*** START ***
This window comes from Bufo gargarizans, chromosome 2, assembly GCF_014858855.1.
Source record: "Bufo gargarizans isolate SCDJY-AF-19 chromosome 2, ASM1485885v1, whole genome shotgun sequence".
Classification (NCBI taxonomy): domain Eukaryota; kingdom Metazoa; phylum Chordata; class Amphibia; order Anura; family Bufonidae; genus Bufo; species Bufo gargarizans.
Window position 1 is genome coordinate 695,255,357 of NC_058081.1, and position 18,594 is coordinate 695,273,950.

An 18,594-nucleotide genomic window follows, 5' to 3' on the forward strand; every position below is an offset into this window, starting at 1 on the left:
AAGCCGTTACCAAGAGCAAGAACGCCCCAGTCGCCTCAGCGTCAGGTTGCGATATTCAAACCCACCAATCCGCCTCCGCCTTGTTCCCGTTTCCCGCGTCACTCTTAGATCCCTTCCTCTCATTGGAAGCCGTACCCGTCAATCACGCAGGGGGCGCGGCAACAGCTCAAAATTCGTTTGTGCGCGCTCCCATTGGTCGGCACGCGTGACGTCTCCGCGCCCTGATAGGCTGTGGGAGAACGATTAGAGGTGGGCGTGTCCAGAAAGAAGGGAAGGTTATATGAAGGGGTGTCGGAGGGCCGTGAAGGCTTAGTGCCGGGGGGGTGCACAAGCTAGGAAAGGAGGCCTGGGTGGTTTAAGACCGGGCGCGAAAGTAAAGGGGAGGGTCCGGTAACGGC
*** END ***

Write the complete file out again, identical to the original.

This window comes from Bufo gargarizans, chromosome 2, assembly GCF_014858855.1.
Source record: "Bufo gargarizans isolate SCDJY-AF-19 chromosome 2, ASM1485885v1, whole genome shotgun sequence".
Classification (NCBI taxonomy): domain Eukaryota; kingdom Metazoa; phylum Chordata; class Amphibia; order Anura; family Bufonidae; genus Bufo; species Bufo gargarizans.
Window position 1 is genome coordinate 695,255,357 of NC_058081.1, and position 18,594 is coordinate 695,273,950.

An 18,594-nucleotide genomic window follows, 5' to 3' on the forward strand; every position below is an offset into this window, starting at 1 on the left:
AAGCCGTTACCAAGAGCAAGAACGCCCCAGTCGCCTCAGCGTCAGGTTGCGATATTCAAACCCACCAATCCGCCTCCGCCTTGTTCCCGTTTCCCGCGTCACTCTTAGATCCCTTCCTCTCATTGGAAGCCGTACCCGTCAATCACGCAGGGGGCGCGGCAACAGCTCAAAATTCGTTTGTGCGCGCTCCCATTGGTCGGCACGCGTGACGTCTCCGCGCCCTGATAGGCTGTGGGAGAACGATTAGAGGTGGGCGTGTCCAGAAAGAAGGGAAGGTTATATGAAGGGGTGTCGGAGGGCCGTGAAGGCTTAGTGCCGGGGGGGTGCACAAGCTAGGAAAGGAGGCCTGGGTGGTTTAAGACCGGGCGCGAAAGTAAAGGGGAGGGTCCGGTAACGGC